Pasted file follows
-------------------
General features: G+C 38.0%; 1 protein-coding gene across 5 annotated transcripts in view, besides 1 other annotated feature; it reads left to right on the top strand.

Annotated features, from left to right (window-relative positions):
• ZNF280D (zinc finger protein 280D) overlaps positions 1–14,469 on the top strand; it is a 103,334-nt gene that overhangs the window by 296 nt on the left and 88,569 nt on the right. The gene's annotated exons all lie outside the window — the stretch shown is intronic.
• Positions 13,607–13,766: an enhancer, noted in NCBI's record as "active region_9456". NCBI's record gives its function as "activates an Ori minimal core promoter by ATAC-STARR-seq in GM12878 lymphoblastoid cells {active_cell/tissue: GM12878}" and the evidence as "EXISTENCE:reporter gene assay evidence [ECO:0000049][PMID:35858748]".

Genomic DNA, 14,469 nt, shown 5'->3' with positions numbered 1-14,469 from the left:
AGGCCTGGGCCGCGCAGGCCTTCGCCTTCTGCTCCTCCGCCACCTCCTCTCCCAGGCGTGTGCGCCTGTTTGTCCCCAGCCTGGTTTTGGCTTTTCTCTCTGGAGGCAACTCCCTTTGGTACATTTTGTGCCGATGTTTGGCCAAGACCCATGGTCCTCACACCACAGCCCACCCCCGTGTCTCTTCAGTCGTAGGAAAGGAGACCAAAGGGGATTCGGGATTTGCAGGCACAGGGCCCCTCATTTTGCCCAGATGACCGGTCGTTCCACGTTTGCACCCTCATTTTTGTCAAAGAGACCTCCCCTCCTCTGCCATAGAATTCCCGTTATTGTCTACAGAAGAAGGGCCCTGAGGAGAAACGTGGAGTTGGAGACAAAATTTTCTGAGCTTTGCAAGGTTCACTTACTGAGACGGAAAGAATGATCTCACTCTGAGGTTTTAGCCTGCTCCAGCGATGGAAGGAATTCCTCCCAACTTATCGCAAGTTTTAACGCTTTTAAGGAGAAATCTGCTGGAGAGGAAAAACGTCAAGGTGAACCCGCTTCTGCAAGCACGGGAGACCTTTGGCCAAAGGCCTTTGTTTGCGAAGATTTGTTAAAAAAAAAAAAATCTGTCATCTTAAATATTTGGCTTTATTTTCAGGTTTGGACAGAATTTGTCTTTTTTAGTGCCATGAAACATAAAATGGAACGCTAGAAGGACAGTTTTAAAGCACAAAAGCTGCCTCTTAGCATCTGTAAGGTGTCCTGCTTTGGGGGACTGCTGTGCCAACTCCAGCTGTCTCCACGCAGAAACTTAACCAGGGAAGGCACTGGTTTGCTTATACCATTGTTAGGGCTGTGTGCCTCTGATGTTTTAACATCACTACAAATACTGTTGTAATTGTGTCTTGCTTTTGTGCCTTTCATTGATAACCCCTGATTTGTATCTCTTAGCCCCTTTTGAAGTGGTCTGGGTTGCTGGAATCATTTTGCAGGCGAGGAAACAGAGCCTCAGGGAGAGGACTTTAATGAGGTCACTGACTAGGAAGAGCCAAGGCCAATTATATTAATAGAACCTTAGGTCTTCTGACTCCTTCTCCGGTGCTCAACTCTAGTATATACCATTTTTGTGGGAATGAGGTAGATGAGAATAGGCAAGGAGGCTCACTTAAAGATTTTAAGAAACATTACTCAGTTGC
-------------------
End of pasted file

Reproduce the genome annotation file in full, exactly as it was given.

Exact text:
General features: G+C 38.0%; 1 protein-coding gene across 5 annotated transcripts in view, besides 1 other annotated feature; it reads left to right on the top strand.

Annotated features, from left to right (window-relative positions):
• ZNF280D (zinc finger protein 280D) overlaps positions 1–14,469 on the top strand; it is a 103,334-nt gene that overhangs the window by 296 nt on the left and 88,569 nt on the right. The gene's annotated exons all lie outside the window — the stretch shown is intronic.
• Positions 13,607–13,766: an enhancer, noted in NCBI's record as "active region_9456". NCBI's record gives its function as "activates an Ori minimal core promoter by ATAC-STARR-seq in GM12878 lymphoblastoid cells {active_cell/tissue: GM12878}" and the evidence as "EXISTENCE:reporter gene assay evidence [ECO:0000049][PMID:35858748]".

Genomic DNA, 14,469 nt, shown 5'->3' with positions numbered 1-14,469 from the left:
AGGCCTGGGCCGCGCAGGCCTTCGCCTTCTGCTCCTCCGCCACCTCCTCTCCCAGGCGTGTGCGCCTGTTTGTCCCCAGCCTGGTTTTGGCTTTTCTCTCTGGAGGCAACTCCCTTTGGTACATTTTGTGCCGATGTTTGGCCAAGACCCATGGTCCTCACACCACAGCCCACCCCCGTGTCTCTTCAGTCGTAGGAAAGGAGACCAAAGGGGATTCGGGATTTGCAGGCACAGGGCCCCTCATTTTGCCCAGATGACCGGTCGTTCCACGTTTGCACCCTCATTTTTGTCAAAGAGACCTCCCCTCCTCTGCCATAGAATTCCCGTTATTGTCTACAGAAGAAGGGCCCTGAGGAGAAACGTGGAGTTGGAGACAAAATTTTCTGAGCTTTGCAAGGTTCACTTACTGAGACGGAAAGAATGATCTCACTCTGAGGTTTTAGCCTGCTCCAGCGATGGAAGGAATTCCTCCCAACTTATCGCAAGTTTTAACGCTTTTAAGGAGAAATCTGCTGGAGAGGAAAAACGTCAAGGTGAACCCGCTTCTGCAAGCACGGGAGACCTTTGGCCAAAGGCCTTTGTTTGCGAAGATTTGTTAAAAAAAAAAAAATCTGTCATCTTAAATATTTGGCTTTATTTTCAGGTTTGGACAGAATTTGTCTTTTTTAGTGCCATGAAACATAAAATGGAACGCTAGAAGGACAGTTTTAAAGCACAAAAGCTGCCTCTTAGCATCTGTAAGGTGTCCTGCTTTGGGGGACTGCTGTGCCAACTCCAGCTGTCTCCACGCAGAAACTTAACCAGGGAAGGCACTGGTTTGCTTATACCATTGTTAGGGCTGTGTGCCTCTGATGTTTTAACATCACTACAAATACTGTTGTAATTGTGTCTTGCTTTTGTGCCTTTCATTGATAACCCCTGATTTGTATCTCTTAGCCCCTTTTGAAGTGGTCTGGGTTGCTGGAATCATTTTGCAGGCGAGGAAACAGAGCCTCAGGGAGAGGACTTTAATGAGGTCACTGACTAGGAAGAGCCAAGGCCAATTATATTAATAGAACCTTAGGTCTTCTGACTCCTTCTCCGGTGCTCAACTCTAGTATATACCATTTTTGTGGGAATGAGGTAGATGAGAATAGGCAAGGAGGCTCACTTAAAGATTTTAAGAAACATTACTCAGTTGC